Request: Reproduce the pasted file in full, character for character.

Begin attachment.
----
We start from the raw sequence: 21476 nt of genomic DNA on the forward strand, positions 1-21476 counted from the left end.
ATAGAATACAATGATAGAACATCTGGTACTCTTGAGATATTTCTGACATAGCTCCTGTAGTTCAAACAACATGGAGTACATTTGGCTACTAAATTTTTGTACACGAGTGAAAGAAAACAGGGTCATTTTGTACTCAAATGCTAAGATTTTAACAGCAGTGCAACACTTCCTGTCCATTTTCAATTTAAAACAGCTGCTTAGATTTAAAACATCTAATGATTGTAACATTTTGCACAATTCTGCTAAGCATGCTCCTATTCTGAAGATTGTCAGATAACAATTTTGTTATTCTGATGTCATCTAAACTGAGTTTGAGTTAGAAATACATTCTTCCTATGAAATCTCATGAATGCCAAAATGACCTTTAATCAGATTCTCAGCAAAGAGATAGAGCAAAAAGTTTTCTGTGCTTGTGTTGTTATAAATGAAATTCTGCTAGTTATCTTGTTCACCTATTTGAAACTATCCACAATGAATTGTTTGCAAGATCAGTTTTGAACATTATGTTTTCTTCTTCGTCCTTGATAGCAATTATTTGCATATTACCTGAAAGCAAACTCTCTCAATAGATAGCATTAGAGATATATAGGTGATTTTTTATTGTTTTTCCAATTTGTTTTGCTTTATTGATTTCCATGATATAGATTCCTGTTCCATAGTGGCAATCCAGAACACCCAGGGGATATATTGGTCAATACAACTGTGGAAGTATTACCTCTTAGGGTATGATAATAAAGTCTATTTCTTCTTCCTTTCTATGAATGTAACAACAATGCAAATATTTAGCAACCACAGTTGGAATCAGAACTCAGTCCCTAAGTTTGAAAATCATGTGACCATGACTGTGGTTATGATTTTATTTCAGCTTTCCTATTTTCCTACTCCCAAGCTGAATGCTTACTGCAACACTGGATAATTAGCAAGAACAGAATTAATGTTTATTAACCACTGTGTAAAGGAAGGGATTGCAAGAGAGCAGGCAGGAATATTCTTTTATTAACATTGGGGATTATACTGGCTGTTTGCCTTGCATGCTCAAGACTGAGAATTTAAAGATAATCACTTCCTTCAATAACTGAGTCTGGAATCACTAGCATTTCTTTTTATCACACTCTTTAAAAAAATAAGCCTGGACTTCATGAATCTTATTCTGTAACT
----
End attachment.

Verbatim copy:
We start from the raw sequence: 21476 nt of genomic DNA on the forward strand, positions 1-21476 counted from the left end.
ATAGAATACAATGATAGAACATCTGGTACTCTTGAGATATTTCTGACATAGCTCCTGTAGTTCAAACAACATGGAGTACATTTGGCTACTAAATTTTTGTACACGAGTGAAAGAAAACAGGGTCATTTTGTACTCAAATGCTAAGATTTTAACAGCAGTGCAACACTTCCTGTCCATTTTCAATTTAAAACAGCTGCTTAGATTTAAAACATCTAATGATTGTAACATTTTGCACAATTCTGCTAAGCATGCTCCTATTCTGAAGATTGTCAGATAACAATTTTGTTATTCTGATGTCATCTAAACTGAGTTTGAGTTAGAAATACATTCTTCCTATGAAATCTCATGAATGCCAAAATGACCTTTAATCAGATTCTCAGCAAAGAGATAGAGCAAAAAGTTTTCTGTGCTTGTGTTGTTATAAATGAAATTCTGCTAGTTATCTTGTTCACCTATTTGAAACTATCCACAATGAATTGTTTGCAAGATCAGTTTTGAACATTATGTTTTCTTCTTCGTCCTTGATAGCAATTATTTGCATATTACCTGAAAGCAAACTCTCTCAATAGATAGCATTAGAGATATATAGGTGATTTTTTATTGTTTTTCCAATTTGTTTTGCTTTATTGATTTCCATGATATAGATTCCTGTTCCATAGTGGCAATCCAGAACACCCAGGGGATATATTGGTCAATACAACTGTGGAAGTATTACCTCTTAGGGTATGATAATAAAGTCTATTTCTTCTTCCTTTCTATGAATGTAACAACAATGCAAATATTTAGCAACCACAGTTGGAATCAGAACTCAGTCCCTAAGTTTGAAAATCATGTGACCATGACTGTGGTTATGATTTTATTTCAGCTTTCCTATTTTCCTACTCCCAAGCTGAATGCTTACTGCAACACTGGATAATTAGCAAGAACAGAATTAATGTTTATTAACCACTGTGTAAAGGAAGGGATTGCAAGAGAGCAGGCAGGAATATTCTTTTATTAACATTGGGGATTATACTGGCTGTTTGCCTTGCATGCTCAAGACTGAGAATTTAAAGATAATCACTTCCTTCAATAACTGAGTCTGGAATCACTAGCATTTCTTTTTATCACACTCTTTAAAAAAATAAGCCTGGACTTCATGAATCTTATTCTGTAACT